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Explain Domestic vs Household Use Permits…

Well allows for… Horses?  As you look at land and properties in our mountain area for your horses, sometimes you will find that the zoning allows for horses other livestock on the land, but the well only allows for household-use, in other words, indoor use.  You will sometimes find household-use permits that will specify they allow for the watering of Irrigation or Livestock.  For example, the well permit will read:  “Household w/ Irrigation” or “Household w/ Livestock”.

This is not uncommon for our arid climate as we protect and be good stewards of the ground water supply in our area.
Domestic & Household-Use Wells:
Here is an excerpt from the Jefferson County, Colorado Planning & Zoning Department guide, “Water Smarts:  A Homeowner’s Guide to Mountain Groundwater”:

There are several well permit types issued by the Division of Water Resources.  Two types of permits are most important to the private homeowner who will be using ground water as a primary water source.  They are generally referred to as the domestic well permit and the household-use only permit.  

Both permits are for small capacity wells and each permit has restriction on the amount and usage of water that can be pumped.  Some wells are restricted to water use within the house only, while others allow limited livestock watering and irrigation of lawns and gardens.  You should check with the Division of Water Resources to determine the permit limitations for each type of well and the availability of permits in your area.

While there is considerable variation in residential well permits, the most common type issued today is the household-use only permit.  This permit gives a property owner the right to look for water (i.e., drill a well) and use the water inside their single-family home.  In most cases this type of permit does not allow the use of water outside your house.  

In some cases, the zoning of a property may allow the keeping of livestock, but the well permit may not allow the use of water for domestic animals.  In that case, you can keep horses or other livestock on your property, but you can not provide them with water from your well.  Most likely, your only option would be to “truck in” water for the animals.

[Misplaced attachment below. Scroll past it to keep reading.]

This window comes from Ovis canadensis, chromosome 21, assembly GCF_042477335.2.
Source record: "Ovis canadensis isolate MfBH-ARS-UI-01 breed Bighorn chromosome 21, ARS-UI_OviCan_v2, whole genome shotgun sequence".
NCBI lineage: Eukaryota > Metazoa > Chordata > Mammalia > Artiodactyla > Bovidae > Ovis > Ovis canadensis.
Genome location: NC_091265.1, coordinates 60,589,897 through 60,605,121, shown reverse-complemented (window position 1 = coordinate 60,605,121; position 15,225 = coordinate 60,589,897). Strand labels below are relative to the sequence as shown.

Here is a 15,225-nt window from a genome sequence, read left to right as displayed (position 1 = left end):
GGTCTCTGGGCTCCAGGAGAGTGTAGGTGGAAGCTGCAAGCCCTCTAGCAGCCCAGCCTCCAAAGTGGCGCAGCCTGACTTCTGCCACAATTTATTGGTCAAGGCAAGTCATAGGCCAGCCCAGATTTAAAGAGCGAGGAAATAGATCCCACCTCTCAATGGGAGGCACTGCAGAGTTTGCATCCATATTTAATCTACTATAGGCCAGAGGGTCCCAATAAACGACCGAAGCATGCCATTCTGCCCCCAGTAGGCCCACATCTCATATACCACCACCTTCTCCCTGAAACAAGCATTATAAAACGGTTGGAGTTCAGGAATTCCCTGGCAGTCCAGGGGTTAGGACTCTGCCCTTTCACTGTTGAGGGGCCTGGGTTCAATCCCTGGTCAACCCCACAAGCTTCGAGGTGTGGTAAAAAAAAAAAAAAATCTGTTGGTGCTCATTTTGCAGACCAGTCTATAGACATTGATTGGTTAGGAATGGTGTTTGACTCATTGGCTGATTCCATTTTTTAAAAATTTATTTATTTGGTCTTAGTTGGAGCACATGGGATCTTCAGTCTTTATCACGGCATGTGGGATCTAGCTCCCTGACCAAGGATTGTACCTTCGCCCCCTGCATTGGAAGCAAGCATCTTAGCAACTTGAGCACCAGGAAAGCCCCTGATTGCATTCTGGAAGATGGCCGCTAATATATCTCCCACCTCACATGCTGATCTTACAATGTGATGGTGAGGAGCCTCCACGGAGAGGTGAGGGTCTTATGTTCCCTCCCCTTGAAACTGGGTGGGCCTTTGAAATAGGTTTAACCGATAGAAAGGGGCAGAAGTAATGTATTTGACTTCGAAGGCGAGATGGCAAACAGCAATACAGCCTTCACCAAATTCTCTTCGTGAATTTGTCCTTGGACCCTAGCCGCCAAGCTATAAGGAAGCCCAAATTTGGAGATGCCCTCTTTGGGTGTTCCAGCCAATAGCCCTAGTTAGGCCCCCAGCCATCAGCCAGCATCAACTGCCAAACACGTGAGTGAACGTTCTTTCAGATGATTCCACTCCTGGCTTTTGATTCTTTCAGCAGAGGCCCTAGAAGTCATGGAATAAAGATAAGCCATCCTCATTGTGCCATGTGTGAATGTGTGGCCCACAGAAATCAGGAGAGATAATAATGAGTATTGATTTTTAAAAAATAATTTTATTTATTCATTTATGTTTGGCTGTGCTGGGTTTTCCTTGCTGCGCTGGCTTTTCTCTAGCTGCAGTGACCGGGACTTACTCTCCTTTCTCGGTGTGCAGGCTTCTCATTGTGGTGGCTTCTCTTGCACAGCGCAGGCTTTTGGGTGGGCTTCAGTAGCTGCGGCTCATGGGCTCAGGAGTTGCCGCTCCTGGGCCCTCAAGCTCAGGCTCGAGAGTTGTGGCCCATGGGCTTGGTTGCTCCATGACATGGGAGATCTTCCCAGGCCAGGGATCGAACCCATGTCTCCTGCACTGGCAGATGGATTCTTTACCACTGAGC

Domestic permits are often older residential permits, or those issued for properties larger than 35 acres.  Domestic wells can be used for up to three single-family dwellings and may give you the right to use water outside your house and for your animals.  However this does not, in turn, give the owner the right to build three houses.

Solutions:
The most common solution to provide water for your horses when you have a household-use only permit is, as they mentioned, having water, “trucked in”.  On a regular schedule, a water service truck brings a set amount of water.  Storage tanks are installed into your barn, garage or storage shed and kept warm in the winter with a tank warmer or from room heat (i.e., heated garage, tack room, apartment).  Another option is to carry a tank in a truck bed or on a trailer and get water as you need it from a local water service company.
In addition, some properties have a pond or stream that can be managed to supply the livestock with water year round.
What does water delivery cost?  For example:  Foothills Water Delivery Service based out of Bailey, www.foothillh2O.com, delivers 1000 gallons of water to Conifer for $100 or Evergreen for $135 or up to 4000 gallons for $195 to Conifer, $245 to Evergreen.

Click here for the entire “Water Smarts” pdf.

While a domestic well permit is ideal for horse property owners, there are solutions to water your horses if you have a household-use permit!  MtnHomes4Horses (c) 2014.

Posted in: Buyers FAQ